On June 20, 2012, the UN Court made a final decision in the case related to the obligation to prosecute or extradite (Belgium v. Senegal). The Court ruled that it has jurisdiction to review the dispute between Belgium and Senegal regarding the interpretation and application of Article 6, para. 2, and Article 7, para. 1 of the UN Convention against Torture and Other Cruel, Inhuman or Degrading Treatment or Punishment (CTOCIDTP) enacted on December 10, 1984.
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The dispute was submitted by Belgium on February 19, 2009. Belgium appealed to Senegal demanding the trial over Hissèn Habré, who was the head of the Republic of Chad from 1982 to 1990 before he was overthrown by the current president of the country. In case Senegal refuses to conduct the trial, Belgium demanded to extradite the suspect. After a coup d’état in December 1990, Habré fled to Sudan, then to Cameroon and finally received political asylum in Senegal. After that, a twenty-year-old saga aimed to bring him to justice based on the testimonies of his former political opponents and victims of human rights violations that were presumably committed on his orders has begun.
The Court decided that Belgium’s claims based on Article 6, para. 2, and Article 7, para. 1, of the UN CTOCIDTP, can be accepted for consideration. According to the Court’s decision, Senegal violated its obligation under the CTOCIDTP’s para. 2 of Article VI and para. 1 of Article VII by not conducting an immediate preliminary investigation of facts related to crimes allegedly committed by Habré and not handing his case over the competent authorities in order to initiate the prosecution. The solution in the case was that Senegal should immediately hand over the case of Hissen Habré to the competent domestic authorities for the criminal prosecution of the suspect. Otherwise, if the fulfillment of this condition is challenged for some reasons, the country should issue the former ruler of the Republic of Chad to Belgium.
Reflection on the Case
Senegal ratified the CTOCIDTP in August 1986 and made a declaration in accordance with Article 22 of the Convention on 16 October 1996. It means that since that year, it recognizes “the competence of the Committee to receive and consider communications from or on behalf of individuals subject to its jurisdiction who claim to be victims of a violation by a State Party of the provisions of the Convention” (Office of the United Nations High Commissioner for Human Rights).
At the same time, Senegal failed to implement its obligations under the Convention since then. For instance, although in 2000 the investigating judge ruled to accuse Hissèn Habré due to his possible engagement in the acts of torture and ordered to institute criminal proceedings against him, a few months later, the ruling was declined. The decision was explained by the inability of the Senegalese law to consider the incidents committed by a foreigner outside of the country borders (International Court of Justice 8). However, it is possible to say that such claims violate the propositions of the Vienna Convention on the law of treaties concluded on 1969.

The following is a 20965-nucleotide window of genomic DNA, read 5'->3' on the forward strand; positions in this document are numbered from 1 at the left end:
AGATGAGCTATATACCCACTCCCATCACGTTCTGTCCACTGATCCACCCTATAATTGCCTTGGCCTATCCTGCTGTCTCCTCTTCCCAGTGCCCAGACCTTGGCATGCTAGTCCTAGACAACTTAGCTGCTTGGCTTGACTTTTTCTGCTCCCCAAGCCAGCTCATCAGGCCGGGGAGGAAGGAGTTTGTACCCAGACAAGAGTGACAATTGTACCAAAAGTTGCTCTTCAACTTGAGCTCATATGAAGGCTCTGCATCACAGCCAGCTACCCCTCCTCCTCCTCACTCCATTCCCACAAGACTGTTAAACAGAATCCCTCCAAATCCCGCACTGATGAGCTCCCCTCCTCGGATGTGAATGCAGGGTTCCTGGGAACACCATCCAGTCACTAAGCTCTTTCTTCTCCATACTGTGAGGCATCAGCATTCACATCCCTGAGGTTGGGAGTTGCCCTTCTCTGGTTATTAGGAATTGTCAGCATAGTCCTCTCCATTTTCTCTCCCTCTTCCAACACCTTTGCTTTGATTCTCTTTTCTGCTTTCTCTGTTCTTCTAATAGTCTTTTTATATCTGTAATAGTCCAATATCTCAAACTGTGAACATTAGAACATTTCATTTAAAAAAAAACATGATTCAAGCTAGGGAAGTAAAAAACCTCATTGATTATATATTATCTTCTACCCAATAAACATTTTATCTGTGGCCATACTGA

Consistent with Article 16 of the Vienna Convention, “unless the treaty otherwise provides, instruments of ratification, acceptance, approval or accession establish the consent of a State to be bound by a treaty” (United Nations 336). It means that being a party to the international treaty, Senegal is bound by obligations arising from it starting at the very moment of ratification. Moreover, Article 27 of the Vienna Convention states that “a party may not invoke the provisions of its internal law as justification for its failure to perform a treaty” (United Nations 339). Thus, Senegal’s claims about the incompatibility of the domestic law provisions to the case of Hissèn Habré were invalid, and they violated both the Vienna Convention and the CTOCIDTP.
In accordance with the Vienna Conventions, the States involved in international treaties should change their internal legal systems if needed in order to be able to fulfill their international obligations efficiently. The Belgium v. Senegal case also demonstrates that the international community regards the compliance with agreements on international humanitarian law as a primary importance and, moreover, the obligation attributed to the State party always goes far beyond its own population because the given law implies the “universal” compliance with the Geneva Conventions and, by the nature of things, the universal compliance is certainly not limited to its application on the national level.
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The commentaries to the Vienna Conventions only support this assumption pointing out at the fact that not only must the State party acquire means and resources needed to ensure a fair use of each of the Geneva Conventions but, besides this, in the event of non-performance by one party, every Contracting Party (neutral, union or enemy) shall endeavor to ensure its respect for the Convention. The given statement justifies Belgium’s appellations to the UN Court. Although the country can be regarded as a neutral party with no direct relation to Habré’s case, its conduct follows the UN’s stance on the international human rights protection in which the states should undertake all possible actions in order to ensure the respect for human rights at the global level.
International Court of Justice. CR 2012/2 (Translation). The International Court of Justice, 2012. Web.
Office of the United Nations High Commissioner for Human Rights. “Convention against Torture and Other Cruel, Inhuman or Degrading Treatment or Punishment.” OHCHR, 2017. Web.
United Nations. Vienna Convention on the Law of Treaties (with Annex). United Nations, 1969. Web.